Cairo: Widening its crackdown on the Muslim Brotherhood and its supporters, Egypt’s interim government designated the group a “terrorist organisation”, banning all its activities, protests and gatherings and seizing control of the assets of its charitable organisations.
Its political arm, the Freedom and Justice Party, is also banned, the deputy prime minister Hossam Eissa said in a statment, confirming that Brotherhood members, along with those who financed and promoted its activities would face punishment.
The military-backed government has overseen the mass arrest of thousands of members and supporters of the Brotherhood as well as the deaths of more than 1000 protesters since Mohamed Mursi was deposed as president on July 3, human rights groups say.
Just a day ago, the former prime minister Hisham Qandil, who served in Mr Mursi’s government although he is not a member of the Brotherhood, was also arrested.
The announcement comes a day after a huge car bomb exploded in the Nile Delta city of Mansoura, killing 16 people – mostly police officers – and injuring more than 140.
"Egypt was horrified from north to south by the hideous crime committed by the Muslim Brotherhood group," the BBC reported Mr Eissa as saying.
"This was in context of dangerous escalation to violence against Egypt and Egyptians and a clear declaration by the Muslim Brotherhood group that it still knows nothing but violence.
"It's not possible for Egypt the state nor Egypt the people to submit to the Muslim Brotherhood terrorism."
The Brotherhood denied it was involved in the attack and condemned the violence in a statement, while an al-Qaeda linked group from the Sinai Ansar Beit Al-Maqdis claimed responsibility for the blast.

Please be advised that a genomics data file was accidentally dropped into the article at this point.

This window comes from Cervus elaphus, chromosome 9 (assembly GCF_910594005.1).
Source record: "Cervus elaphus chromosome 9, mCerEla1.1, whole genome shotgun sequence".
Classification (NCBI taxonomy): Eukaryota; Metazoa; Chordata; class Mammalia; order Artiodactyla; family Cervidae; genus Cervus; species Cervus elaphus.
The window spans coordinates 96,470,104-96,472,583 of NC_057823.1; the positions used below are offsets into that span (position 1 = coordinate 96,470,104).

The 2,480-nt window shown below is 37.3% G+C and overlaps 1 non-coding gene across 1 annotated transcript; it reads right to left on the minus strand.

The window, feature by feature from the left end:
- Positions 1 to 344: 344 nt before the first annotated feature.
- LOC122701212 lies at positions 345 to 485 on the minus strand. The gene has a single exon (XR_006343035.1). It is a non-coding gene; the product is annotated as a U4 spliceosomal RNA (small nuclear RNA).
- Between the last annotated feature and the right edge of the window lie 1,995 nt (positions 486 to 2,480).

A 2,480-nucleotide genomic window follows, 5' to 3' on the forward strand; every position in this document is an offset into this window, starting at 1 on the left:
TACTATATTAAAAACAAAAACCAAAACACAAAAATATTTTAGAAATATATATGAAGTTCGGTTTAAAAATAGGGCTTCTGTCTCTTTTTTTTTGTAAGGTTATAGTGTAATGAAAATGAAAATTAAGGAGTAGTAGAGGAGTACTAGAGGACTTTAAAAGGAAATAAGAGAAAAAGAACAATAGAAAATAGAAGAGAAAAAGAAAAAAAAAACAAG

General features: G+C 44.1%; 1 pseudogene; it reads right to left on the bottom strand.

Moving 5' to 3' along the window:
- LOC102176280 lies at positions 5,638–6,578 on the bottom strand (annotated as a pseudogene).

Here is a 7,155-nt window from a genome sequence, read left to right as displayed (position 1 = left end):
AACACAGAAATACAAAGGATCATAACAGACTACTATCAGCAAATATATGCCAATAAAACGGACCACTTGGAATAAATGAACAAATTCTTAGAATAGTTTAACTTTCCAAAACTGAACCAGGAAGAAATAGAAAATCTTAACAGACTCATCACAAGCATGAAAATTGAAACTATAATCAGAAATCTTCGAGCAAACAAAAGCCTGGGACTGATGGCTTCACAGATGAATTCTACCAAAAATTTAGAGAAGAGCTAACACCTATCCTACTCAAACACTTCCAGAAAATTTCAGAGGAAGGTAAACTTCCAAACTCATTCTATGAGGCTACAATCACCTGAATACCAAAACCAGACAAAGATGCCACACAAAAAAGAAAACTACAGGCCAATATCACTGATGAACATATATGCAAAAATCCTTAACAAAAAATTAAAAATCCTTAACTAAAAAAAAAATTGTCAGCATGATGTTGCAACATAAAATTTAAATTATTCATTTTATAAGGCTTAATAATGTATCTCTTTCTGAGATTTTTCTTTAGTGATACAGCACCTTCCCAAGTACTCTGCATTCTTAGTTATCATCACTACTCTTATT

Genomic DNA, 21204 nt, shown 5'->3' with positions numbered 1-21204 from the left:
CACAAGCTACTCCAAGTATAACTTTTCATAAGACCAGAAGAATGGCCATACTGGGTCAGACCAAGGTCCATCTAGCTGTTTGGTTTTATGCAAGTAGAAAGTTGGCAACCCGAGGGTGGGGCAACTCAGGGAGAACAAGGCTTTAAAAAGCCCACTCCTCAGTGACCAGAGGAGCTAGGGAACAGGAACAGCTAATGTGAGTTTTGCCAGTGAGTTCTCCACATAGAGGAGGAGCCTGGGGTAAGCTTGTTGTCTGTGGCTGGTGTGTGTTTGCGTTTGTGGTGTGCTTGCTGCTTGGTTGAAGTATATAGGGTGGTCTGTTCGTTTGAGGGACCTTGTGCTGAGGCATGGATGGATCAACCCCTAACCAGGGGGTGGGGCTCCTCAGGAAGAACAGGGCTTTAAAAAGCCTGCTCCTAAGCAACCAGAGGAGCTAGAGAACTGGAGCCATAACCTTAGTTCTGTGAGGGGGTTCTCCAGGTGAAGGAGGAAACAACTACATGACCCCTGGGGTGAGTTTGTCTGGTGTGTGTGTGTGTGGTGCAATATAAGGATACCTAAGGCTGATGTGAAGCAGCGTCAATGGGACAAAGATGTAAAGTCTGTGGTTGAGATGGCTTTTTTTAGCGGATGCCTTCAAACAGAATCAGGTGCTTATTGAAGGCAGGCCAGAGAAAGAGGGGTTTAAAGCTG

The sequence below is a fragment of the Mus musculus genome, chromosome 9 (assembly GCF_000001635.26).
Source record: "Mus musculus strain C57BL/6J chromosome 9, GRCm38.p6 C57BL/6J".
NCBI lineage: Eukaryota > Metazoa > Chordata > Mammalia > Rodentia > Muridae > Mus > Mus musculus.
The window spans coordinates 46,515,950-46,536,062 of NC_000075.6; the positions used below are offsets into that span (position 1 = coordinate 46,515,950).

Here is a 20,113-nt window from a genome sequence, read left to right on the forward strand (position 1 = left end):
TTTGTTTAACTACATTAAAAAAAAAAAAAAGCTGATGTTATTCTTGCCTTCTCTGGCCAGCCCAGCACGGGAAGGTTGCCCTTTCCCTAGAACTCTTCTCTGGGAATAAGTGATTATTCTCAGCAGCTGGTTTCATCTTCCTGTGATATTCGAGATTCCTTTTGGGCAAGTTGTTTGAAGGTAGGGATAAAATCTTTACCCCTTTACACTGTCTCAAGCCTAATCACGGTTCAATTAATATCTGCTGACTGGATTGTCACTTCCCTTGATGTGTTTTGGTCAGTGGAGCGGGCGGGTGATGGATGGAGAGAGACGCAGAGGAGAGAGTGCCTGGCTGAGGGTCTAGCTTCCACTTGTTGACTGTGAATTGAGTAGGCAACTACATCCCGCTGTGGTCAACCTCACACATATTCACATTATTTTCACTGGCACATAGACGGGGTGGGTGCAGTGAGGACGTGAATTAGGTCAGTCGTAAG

The Mansoura attack was the latest in a campaign of violence directed against Egypt’s police and security forces that the government has blamed on the Brotherhood.
In November car bomb killed 10 soldiers in the Sinai, and 24 policemen died in an ambush in August.
Supporters of Mr Mursi, who has been jailed since his downfall, have staged almost daily protests since his arrest and say they are committed to peaceful demonstrations until he is returned to power.
Last week prosecutors ordered Mr Mursi and other Brotherhood leaders to stand trial on charges including working with foreign militants to carry out terrorist attacks in Egypt – charges the Brotherhood denies.
A day before the cabinet’s late night announcement declaring the Brotherhood a terrorist organisation, the United Nations expressed concern at the deteriorating political climate in Egypt.
“Under the controversial new law regulating protests, three prominent democracy and human rights activists were sentenced to three years in prison on Sunday, and Egyptian authorities last week raided a human rights organisation,” a spokesman for the UN Secretary General Ban Ki-Moon said.
“The Secretary-General reminds Egyptian officials that freedom of assembly and expression are essential elements for credible elections.”
Ahmed el-Borai, the minister of social solidarity, said the cabinet would also notify other Arab states that are signatories to international conventions against terrorism.
The Brotherhood is a transnational movement, with operations across the world in countries such as Tunisia, Jordan, Gaza, Kuwait, Morocco, Algeria, Syria and Libya.
It was banned by Egypt’s military government in 1954, forcing it to operate underground for much of its 85-year-history.